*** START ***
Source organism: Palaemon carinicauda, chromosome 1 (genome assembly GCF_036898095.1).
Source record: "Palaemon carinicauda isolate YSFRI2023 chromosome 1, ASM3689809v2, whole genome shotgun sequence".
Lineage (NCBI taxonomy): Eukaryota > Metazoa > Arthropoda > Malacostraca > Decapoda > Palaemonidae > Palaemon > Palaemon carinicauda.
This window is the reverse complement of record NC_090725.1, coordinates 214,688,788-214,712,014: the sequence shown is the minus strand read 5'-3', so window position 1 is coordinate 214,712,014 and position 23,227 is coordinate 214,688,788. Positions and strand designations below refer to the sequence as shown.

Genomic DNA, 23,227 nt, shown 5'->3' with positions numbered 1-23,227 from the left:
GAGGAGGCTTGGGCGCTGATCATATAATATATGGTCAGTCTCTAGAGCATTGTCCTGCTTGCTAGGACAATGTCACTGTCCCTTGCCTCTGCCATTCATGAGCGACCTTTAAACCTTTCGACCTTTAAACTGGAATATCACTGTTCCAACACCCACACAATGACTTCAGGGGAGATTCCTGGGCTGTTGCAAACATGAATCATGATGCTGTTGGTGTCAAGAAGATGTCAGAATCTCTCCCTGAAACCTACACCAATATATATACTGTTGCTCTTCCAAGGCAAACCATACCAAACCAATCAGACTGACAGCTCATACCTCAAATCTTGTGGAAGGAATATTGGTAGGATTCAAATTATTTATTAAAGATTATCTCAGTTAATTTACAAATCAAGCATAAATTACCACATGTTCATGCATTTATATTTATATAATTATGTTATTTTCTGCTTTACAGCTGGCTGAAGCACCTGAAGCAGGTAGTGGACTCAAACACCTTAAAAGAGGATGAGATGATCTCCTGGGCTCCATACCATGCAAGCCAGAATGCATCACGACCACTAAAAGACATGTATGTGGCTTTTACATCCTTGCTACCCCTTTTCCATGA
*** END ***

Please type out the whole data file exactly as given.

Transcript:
Source organism: Palaemon carinicauda, chromosome 1 (genome assembly GCF_036898095.1).
Source record: "Palaemon carinicauda isolate YSFRI2023 chromosome 1, ASM3689809v2, whole genome shotgun sequence".
Lineage (NCBI taxonomy): Eukaryota > Metazoa > Arthropoda > Malacostraca > Decapoda > Palaemonidae > Palaemon > Palaemon carinicauda.
This window is the reverse complement of record NC_090725.1, coordinates 214,688,788-214,712,014: the sequence shown is the minus strand read 5'-3', so window position 1 is coordinate 214,712,014 and position 23,227 is coordinate 214,688,788. Positions and strand designations below refer to the sequence as shown.

Genomic DNA, 23,227 nt, shown 5'->3' with positions numbered 1-23,227 from the left:
GAGGAGGCTTGGGCGCTGATCATATAATATATGGTCAGTCTCTAGAGCATTGTCCTGCTTGCTAGGACAATGTCACTGTCCCTTGCCTCTGCCATTCATGAGCGACCTTTAAACCTTTCGACCTTTAAACTGGAATATCACTGTTCCAACACCCACACAATGACTTCAGGGGAGATTCCTGGGCTGTTGCAAACATGAATCATGATGCTGTTGGTGTCAAGAAGATGTCAGAATCTCTCCCTGAAACCTACACCAATATATATACTGTTGCTCTTCCAAGGCAAACCATACCAAACCAATCAGACTGACAGCTCATACCTCAAATCTTGTGGAAGGAATATTGGTAGGATTCAAATTATTTATTAAAGATTATCTCAGTTAATTTACAAATCAAGCATAAATTACCACATGTTCATGCATTTATATTTATATAATTATGTTATTTTCTGCTTTACAGCTGGCTGAAGCACCTGAAGCAGGTAGTGGACTCAAACACCTTAAAAGAGGATGAGATGATCTCCTGGGCTCCATACCATGCAAGCCAGAATGCATCACGACCACTAAAAGACATGTATGTGGCTTTTACATCCTTGCTACCCCTTTTCCATGA